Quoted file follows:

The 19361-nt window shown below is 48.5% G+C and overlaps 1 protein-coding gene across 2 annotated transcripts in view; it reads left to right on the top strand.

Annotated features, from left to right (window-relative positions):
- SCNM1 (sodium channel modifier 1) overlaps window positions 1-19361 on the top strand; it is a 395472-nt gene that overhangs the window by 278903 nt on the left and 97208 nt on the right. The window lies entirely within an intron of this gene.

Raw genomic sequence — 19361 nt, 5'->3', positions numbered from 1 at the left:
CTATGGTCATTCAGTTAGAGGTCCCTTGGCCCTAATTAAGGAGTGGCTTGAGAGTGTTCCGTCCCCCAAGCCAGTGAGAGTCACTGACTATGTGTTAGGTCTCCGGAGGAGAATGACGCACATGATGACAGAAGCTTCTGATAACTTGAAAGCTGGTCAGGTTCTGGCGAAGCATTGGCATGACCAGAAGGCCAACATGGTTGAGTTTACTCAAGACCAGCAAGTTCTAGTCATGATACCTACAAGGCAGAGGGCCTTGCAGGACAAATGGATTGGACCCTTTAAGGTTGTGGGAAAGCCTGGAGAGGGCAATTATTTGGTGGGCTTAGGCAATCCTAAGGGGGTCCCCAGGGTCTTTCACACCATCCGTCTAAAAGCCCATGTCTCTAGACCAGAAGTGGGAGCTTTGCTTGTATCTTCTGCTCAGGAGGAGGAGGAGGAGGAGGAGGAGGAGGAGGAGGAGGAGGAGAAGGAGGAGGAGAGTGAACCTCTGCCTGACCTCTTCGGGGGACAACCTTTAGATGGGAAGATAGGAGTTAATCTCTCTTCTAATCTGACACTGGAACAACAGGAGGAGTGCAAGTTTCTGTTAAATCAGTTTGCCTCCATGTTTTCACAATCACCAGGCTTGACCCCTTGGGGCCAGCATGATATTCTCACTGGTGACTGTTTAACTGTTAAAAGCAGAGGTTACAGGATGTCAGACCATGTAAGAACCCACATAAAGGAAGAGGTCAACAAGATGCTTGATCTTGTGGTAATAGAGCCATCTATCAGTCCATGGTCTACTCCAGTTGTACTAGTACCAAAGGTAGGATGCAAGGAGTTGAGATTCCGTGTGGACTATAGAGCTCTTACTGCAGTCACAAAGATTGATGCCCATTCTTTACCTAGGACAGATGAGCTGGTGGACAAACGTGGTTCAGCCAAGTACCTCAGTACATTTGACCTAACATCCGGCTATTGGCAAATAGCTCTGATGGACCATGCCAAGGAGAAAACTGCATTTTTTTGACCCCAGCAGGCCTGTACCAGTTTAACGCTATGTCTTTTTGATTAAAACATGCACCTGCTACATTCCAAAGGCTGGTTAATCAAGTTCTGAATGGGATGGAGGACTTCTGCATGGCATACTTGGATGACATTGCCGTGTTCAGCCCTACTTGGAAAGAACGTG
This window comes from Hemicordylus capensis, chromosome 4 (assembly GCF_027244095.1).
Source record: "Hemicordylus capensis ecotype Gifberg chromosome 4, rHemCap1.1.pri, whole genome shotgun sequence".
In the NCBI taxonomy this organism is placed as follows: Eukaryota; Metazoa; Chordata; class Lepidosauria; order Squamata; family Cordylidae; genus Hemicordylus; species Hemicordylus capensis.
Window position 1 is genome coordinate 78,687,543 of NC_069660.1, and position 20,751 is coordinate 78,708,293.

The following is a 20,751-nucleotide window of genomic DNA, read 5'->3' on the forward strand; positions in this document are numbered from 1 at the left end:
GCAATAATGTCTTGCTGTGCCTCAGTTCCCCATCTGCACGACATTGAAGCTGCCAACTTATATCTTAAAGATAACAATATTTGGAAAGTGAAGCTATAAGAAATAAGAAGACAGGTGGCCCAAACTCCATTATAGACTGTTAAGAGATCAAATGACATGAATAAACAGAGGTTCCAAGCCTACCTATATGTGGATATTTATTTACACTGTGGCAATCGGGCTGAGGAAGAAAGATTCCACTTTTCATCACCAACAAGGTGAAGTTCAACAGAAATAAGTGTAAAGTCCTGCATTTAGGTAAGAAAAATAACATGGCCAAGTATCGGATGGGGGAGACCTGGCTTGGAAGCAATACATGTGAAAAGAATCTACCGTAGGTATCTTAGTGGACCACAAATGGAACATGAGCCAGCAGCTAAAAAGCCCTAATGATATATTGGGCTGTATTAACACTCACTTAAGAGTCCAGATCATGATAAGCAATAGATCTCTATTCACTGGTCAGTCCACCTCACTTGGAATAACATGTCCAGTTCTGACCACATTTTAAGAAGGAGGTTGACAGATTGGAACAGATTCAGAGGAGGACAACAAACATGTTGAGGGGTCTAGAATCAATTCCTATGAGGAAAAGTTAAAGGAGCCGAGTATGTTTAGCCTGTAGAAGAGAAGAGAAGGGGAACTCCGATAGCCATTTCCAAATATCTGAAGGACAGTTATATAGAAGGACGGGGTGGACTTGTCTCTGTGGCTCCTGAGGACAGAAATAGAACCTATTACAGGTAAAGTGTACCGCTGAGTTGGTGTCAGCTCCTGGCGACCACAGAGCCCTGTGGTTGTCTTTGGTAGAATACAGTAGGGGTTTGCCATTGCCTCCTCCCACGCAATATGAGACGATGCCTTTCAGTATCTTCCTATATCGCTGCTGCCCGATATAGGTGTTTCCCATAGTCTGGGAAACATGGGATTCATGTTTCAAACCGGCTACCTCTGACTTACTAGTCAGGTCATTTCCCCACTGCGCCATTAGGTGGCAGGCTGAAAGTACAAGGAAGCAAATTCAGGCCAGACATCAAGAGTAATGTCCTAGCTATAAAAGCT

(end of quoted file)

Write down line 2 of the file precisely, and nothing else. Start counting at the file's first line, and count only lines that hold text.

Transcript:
Annotated features, from left to right (window-relative positions):